When I arrived in the UK, I did, however, know a lot of people who I learnt the basics about working within the NHS. These people were not active on Facebook and they learnt things the hard way.

My advice to doctors who wish to come to the UK is to join all the relevant Facebook groups and to keep their eyes and ears open to any advice doctors are offering.

How long did it take you to settle into the UK?

My first job in the UK was in Cosham, Portsmouth. It is a very nice, clean, green, quiet, small, wet and rainy town on the south coast of the UK.

I decided to live in hospital accommodation, which was only thirty seconds from the hospital entrance. The food market and the nearest train station were only five minutes away from the hospital.

I did not mind the fact that Cosham was a small and quiet place. I know this may surprise a lot of people, but I am a very shy and quiet person; I am an introvert. So, I was very happy in Portsmouth.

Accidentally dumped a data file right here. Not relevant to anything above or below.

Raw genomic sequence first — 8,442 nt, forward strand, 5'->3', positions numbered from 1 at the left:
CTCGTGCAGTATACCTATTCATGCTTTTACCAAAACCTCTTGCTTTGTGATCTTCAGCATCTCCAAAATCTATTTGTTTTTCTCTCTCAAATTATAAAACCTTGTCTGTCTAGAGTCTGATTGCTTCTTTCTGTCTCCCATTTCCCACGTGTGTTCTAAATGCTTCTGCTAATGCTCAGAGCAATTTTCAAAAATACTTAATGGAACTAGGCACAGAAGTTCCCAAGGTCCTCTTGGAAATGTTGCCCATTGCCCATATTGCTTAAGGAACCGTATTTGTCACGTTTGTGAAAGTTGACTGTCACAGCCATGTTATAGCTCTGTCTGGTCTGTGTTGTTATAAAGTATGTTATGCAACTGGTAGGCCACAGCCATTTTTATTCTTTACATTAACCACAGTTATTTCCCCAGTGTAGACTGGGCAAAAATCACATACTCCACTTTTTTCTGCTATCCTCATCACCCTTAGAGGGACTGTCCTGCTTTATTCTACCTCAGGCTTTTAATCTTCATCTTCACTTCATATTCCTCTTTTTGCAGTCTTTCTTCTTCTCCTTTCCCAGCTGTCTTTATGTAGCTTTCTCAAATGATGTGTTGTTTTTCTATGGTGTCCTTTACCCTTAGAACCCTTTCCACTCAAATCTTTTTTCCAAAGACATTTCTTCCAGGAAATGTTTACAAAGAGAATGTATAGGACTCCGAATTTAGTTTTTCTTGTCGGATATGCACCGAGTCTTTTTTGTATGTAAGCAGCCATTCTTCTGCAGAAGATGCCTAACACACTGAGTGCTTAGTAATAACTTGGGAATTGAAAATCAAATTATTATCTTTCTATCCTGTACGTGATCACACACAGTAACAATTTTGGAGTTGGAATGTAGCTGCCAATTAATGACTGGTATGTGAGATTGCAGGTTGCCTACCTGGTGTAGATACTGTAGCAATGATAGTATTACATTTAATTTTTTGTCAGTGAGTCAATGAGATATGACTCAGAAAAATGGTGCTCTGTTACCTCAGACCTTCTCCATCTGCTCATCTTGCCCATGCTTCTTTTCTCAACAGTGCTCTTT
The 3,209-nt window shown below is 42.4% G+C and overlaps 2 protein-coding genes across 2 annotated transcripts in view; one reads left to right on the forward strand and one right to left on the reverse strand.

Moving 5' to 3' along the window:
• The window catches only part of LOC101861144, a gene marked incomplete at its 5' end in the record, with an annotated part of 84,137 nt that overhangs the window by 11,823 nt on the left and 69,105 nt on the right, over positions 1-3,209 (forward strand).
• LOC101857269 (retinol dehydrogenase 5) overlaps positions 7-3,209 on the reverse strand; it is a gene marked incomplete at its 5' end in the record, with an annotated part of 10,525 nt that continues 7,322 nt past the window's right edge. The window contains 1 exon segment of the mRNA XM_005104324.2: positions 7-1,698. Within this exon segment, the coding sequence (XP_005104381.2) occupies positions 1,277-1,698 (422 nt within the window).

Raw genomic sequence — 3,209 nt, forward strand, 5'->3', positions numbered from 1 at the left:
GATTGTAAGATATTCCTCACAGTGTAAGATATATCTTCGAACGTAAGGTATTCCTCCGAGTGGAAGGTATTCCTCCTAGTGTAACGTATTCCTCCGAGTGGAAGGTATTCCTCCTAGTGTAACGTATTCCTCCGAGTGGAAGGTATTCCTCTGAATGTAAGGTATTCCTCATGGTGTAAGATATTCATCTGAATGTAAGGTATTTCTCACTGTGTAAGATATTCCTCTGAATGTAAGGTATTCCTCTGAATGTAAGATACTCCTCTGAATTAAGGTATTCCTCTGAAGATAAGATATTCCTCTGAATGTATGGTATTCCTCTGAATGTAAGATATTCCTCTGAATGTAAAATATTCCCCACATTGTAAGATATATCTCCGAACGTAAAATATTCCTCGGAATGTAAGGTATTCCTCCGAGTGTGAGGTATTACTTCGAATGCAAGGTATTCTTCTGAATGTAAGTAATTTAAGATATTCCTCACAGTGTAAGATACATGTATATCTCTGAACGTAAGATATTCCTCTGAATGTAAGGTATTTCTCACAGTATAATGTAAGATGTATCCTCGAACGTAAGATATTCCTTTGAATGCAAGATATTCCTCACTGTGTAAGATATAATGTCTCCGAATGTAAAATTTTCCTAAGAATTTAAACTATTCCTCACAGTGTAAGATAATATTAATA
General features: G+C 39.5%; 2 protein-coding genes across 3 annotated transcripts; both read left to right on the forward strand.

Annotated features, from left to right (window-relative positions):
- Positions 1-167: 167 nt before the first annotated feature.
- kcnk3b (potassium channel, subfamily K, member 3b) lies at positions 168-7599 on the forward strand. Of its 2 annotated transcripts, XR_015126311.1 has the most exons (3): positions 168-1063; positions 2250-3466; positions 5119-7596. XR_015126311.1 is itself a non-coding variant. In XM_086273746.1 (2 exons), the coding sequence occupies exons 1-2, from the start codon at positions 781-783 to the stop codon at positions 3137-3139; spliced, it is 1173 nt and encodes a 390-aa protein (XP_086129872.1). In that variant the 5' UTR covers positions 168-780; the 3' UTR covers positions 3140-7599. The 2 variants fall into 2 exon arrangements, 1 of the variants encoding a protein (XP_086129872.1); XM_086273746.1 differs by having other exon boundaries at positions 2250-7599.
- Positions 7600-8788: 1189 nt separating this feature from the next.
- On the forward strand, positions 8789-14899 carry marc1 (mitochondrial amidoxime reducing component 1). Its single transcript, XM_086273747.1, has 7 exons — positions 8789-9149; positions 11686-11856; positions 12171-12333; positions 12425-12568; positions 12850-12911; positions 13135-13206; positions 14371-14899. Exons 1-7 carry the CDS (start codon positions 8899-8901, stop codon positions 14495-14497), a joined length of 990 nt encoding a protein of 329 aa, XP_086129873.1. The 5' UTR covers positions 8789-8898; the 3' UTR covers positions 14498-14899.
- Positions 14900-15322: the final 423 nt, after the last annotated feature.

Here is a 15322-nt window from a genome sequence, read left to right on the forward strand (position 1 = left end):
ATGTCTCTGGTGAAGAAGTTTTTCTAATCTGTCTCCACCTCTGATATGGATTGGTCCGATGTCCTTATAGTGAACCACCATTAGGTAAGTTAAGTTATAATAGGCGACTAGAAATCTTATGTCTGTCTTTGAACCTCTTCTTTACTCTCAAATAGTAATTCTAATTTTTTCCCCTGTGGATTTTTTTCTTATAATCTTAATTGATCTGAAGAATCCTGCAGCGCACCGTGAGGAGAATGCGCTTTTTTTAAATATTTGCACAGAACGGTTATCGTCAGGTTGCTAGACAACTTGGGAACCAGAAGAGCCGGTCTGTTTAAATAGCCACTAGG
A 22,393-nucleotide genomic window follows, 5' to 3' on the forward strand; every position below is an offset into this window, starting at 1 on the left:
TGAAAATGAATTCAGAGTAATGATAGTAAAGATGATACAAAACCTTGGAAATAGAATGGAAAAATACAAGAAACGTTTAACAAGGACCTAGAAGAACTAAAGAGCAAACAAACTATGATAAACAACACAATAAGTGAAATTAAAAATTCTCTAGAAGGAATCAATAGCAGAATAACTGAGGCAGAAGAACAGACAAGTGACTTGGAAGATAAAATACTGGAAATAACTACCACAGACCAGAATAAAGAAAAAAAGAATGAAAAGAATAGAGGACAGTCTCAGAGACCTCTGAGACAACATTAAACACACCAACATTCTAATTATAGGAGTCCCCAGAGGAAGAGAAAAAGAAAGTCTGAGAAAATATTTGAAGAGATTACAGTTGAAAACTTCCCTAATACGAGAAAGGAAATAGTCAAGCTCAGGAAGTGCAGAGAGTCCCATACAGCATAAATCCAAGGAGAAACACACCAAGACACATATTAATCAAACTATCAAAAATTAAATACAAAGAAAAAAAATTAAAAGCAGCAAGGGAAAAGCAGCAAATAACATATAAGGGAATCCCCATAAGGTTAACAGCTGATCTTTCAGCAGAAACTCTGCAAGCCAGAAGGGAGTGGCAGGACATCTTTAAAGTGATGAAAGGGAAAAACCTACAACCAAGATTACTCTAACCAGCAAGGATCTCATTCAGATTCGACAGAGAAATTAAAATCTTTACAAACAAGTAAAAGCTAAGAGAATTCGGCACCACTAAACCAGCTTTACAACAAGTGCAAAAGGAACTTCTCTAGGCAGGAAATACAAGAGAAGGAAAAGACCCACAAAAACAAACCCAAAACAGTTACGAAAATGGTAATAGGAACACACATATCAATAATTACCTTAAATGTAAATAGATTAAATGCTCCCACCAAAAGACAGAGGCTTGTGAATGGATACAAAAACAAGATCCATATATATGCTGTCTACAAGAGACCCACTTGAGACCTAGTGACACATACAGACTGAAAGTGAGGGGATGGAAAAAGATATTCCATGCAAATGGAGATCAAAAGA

However, I must admit that I found the love of my life who lived in London. Therefore, after spending six months in Portsmouth, I decided to move to the UK’s capital. I was very happy and excited to move to London as it is the best city in the world. All your dreams can be made true in London.

The only downside to life in London is the expensive property rents. I live near King’s College Hospital, which is a very expensive area to live in. However, I must confess that I have easily saved the same amount of money as I was saving in Portsmouth. So, living in London is not only possible but you can even save money whilst living here. It all depends on how good you are at saving your finances.

But as much as I confessed earlier, I am a shy, quiet and private person so I do not go out much. As much as I love London, long-term, I don’t think the lifestyle is for me. So, I will try and get my training outside of the city.

How would you describe the support you received from your hospital after starting your new position?

I love the people in the UK.

The HR at King’s were extremely supportive towards me. They helped me with documentation, they also kindly arranged a two-week paid observership period for me.

The Consultants were also extremely nice to me, they were willing to give me the margin to learn and adapt to the system. Most of the registrars and SHOs were also very helpful and supportive.